Drugs and Chess
The 2008 post-game press conferences
of the World Chess Championship were delayed by more than half an hour as each
player, Viswanathan Anand
and Vladimir Kramnik, had to take their mandatory
drug tests. Anand called it completely
pointless and said drug testing was made for other sports, but not chess.
On October 21, 2008, the two players had to have two separate press conferences
as Kramnik finished his drug testing before Anand, who had trouble producing a urine sample.
Even the seconds (assistants) for
the two Grandmasters were tested for drugs, even though they were not
playing. Their drug tests were considered out-of-competition tests.
The drug testing in chess is part of
the FIDE chess deal (supported by FIDE president Kirsan
Ilyumzhinov) to make chess a sport recognized by the
International Olympic Committee (IOC) so that chess can be part of the Sports
Olympics. Currently, the IOC does not accept chess or other “mind sports”
as part of the Olympics because they entail no physical exertion. They
are also reducing rather than increasing the number of Olympic sports.
Bowling, racquetball, water skiing, polo, ballroom dancing, surfing, billiards,
and squash are currently rejected as an Olympic sport.
Chapter 14 of the FIDE rules deals
with doping and drug use.
FIDE, in close collaboration with
the National Chess Federations, the International Olympic Committee and the
National Olympic Committees dedicates its efforts to ensuring that in chess
the spirit of ‘Fair Play’ prevails, leads the fight against doping in sport
and takes measures in order to prevent endangering the health of
competitors. FIDE has accepted the World Anti-Doping Code and its
international standards. Within FIDE the body responsible for this
policy is the Medical Commission.
The Commission will agree from
time to time, with the International bodies, on the list of prohibited
substances and methods of doping that are applicable to chess players.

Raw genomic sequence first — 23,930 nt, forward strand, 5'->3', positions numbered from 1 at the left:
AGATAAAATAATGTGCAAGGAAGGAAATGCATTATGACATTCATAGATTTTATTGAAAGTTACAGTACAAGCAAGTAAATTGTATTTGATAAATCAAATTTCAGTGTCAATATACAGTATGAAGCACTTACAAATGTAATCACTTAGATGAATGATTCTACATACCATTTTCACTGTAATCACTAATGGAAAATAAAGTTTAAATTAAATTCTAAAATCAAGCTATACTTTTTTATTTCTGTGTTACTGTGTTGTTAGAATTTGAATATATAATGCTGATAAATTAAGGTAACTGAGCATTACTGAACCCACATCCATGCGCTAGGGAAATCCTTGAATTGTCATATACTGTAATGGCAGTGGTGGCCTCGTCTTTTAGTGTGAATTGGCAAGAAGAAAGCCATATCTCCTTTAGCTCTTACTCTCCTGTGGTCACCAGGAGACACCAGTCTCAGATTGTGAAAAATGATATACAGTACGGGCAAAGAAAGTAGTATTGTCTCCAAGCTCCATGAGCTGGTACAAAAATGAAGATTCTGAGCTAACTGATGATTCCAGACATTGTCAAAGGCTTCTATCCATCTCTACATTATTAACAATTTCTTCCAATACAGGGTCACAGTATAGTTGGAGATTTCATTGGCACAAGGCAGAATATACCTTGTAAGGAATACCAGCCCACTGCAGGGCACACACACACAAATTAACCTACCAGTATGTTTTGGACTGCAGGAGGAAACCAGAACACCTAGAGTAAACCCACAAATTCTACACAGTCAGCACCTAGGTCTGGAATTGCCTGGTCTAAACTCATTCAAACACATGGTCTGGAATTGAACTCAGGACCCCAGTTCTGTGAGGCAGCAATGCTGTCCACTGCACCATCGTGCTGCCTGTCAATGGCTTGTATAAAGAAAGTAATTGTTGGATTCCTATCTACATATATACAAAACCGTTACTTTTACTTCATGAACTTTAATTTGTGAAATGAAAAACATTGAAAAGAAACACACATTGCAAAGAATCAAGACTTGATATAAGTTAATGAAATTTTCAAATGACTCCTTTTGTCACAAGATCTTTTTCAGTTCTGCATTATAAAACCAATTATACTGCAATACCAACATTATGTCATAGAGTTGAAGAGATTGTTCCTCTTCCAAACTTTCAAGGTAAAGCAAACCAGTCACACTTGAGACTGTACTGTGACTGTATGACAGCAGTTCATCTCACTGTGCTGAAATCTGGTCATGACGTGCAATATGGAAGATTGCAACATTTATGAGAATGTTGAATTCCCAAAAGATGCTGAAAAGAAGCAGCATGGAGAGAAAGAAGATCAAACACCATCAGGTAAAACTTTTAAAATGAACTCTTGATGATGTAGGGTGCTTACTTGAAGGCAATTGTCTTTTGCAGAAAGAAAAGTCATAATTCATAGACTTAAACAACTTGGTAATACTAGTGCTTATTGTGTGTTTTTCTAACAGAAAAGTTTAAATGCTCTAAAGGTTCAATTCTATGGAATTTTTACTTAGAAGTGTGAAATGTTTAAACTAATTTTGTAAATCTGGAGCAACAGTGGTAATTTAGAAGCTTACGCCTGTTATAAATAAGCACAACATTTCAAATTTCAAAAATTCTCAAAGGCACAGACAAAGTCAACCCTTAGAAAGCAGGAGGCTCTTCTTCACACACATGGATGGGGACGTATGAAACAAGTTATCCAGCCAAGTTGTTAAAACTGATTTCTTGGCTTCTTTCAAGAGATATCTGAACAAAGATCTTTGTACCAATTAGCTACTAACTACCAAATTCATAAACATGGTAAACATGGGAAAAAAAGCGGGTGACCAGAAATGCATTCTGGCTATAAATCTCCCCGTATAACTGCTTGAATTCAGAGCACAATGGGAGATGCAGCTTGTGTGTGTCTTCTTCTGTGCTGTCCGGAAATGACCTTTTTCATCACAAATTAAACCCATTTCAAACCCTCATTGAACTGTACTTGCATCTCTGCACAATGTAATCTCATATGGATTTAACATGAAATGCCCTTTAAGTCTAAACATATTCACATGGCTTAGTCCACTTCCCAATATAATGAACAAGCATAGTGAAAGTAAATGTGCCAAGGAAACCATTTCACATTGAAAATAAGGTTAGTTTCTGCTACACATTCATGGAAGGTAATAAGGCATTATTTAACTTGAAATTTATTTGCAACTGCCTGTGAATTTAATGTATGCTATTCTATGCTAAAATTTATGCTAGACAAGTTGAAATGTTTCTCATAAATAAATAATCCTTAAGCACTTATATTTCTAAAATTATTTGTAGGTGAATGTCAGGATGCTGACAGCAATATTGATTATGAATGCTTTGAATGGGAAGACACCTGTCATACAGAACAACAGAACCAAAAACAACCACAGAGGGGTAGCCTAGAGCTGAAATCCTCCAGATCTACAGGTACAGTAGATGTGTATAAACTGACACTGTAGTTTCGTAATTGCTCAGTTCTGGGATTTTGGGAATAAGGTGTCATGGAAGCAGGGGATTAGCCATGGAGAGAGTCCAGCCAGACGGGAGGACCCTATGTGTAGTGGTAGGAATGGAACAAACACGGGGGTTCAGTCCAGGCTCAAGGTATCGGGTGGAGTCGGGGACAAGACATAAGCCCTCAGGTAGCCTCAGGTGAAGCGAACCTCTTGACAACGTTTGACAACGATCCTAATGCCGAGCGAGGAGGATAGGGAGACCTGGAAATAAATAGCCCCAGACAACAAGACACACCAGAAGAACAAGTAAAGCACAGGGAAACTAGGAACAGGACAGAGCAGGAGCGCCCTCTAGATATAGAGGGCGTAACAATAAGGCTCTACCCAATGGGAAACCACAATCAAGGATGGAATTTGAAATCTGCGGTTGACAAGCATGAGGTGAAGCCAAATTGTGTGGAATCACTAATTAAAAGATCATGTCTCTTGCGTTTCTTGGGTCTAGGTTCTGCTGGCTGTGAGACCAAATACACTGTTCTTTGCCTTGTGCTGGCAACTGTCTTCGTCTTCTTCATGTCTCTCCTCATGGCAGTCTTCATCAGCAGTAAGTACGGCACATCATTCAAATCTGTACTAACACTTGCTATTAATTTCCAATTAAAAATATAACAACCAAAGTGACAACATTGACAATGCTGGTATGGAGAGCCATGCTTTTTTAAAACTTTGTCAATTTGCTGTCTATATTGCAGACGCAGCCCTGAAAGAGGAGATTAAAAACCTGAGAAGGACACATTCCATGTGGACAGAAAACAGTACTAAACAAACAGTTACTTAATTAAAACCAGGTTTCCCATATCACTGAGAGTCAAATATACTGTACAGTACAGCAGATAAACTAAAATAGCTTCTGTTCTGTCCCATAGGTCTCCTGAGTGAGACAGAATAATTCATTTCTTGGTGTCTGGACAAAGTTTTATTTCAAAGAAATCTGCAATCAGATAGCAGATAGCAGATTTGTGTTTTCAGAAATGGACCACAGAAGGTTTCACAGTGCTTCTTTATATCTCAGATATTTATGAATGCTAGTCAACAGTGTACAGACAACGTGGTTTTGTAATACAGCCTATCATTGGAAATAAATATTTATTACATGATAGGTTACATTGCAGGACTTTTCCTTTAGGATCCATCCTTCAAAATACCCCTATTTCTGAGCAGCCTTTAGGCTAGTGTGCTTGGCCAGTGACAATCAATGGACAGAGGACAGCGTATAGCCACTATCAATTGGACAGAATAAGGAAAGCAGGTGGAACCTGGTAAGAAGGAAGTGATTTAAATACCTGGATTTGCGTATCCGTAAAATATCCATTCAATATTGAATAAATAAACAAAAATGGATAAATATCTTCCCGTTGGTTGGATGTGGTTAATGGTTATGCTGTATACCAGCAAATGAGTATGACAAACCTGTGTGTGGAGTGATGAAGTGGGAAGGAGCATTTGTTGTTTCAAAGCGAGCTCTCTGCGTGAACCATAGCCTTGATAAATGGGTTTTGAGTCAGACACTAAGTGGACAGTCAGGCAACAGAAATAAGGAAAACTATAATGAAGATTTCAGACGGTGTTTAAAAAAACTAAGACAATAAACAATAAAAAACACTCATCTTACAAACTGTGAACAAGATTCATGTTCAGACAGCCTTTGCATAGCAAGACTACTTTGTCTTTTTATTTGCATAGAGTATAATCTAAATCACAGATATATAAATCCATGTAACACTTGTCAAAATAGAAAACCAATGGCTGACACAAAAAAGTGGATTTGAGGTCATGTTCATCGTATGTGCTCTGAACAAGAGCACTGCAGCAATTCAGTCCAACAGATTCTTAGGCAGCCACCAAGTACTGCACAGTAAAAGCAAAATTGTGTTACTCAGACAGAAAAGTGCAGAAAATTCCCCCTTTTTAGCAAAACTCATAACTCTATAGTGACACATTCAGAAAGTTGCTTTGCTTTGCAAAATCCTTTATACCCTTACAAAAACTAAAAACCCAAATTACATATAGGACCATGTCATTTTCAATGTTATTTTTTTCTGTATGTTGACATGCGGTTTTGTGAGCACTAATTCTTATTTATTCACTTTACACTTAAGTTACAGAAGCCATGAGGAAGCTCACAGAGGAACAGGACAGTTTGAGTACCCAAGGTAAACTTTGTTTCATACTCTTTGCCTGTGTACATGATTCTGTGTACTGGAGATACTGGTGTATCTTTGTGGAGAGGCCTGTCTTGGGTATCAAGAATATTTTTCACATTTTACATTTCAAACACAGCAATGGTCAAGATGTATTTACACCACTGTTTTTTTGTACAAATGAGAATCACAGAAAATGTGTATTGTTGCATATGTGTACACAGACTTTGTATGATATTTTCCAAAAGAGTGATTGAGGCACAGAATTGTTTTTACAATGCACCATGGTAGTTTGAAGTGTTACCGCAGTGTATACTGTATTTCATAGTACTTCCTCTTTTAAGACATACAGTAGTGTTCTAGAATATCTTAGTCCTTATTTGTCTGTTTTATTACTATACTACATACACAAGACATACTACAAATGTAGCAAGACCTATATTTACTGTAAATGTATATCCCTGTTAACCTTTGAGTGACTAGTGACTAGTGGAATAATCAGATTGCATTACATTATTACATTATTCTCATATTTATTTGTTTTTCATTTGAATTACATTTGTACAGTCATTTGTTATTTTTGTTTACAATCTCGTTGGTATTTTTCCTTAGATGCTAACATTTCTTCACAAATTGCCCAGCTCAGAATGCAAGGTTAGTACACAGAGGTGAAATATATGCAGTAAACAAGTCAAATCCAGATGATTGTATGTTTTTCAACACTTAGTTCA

The Commission will be responsible for the Anti-Doping regulations and their
No drugs have ever proven to enhance
chess performance by chess players. And so-called memory drugs (if there
is such a thing) are not even tested. Research carried out by
the Dutch Chess Federation has not produced a single substance that could be
considered performance enhancing. Dr. Helmut Pfleger,
a Grandmaster and medical doctor (internist and psychotherapist) from Munich,
has been conducting experiments of chess players for over 30 years. He
says, “Both mentally stimulating and mentally calming medication have too many
negative side effects.” Pfleger tested the effects of drugs such as beta-blockers
on himself in 1979, in a match with Boris Spassky. Pfleger said, “My
blood pressure and pulse plunged, and my game fell apart completely.”
Chess players are tested for drugs
that appear on the World Anti-Doping Agency (WADA) banned list. There are
more than 100 substances on the banned list. This includes steroids,
Erythropoietin (EPO), amphetamines, diuretics, tranquilizers, beta blockers,
cocaine, Ventolin inhalers, etc. This list also
includes excess levels of alcohol and cannabis, and, at one time,
coffee (caffeine was removed from the WADA list in 2004
Some countries do not recognize the
drug testing for chess players. The Australian Sports Anti-Doping
Authority (ASADA) does not consider chess a sport and their chess players are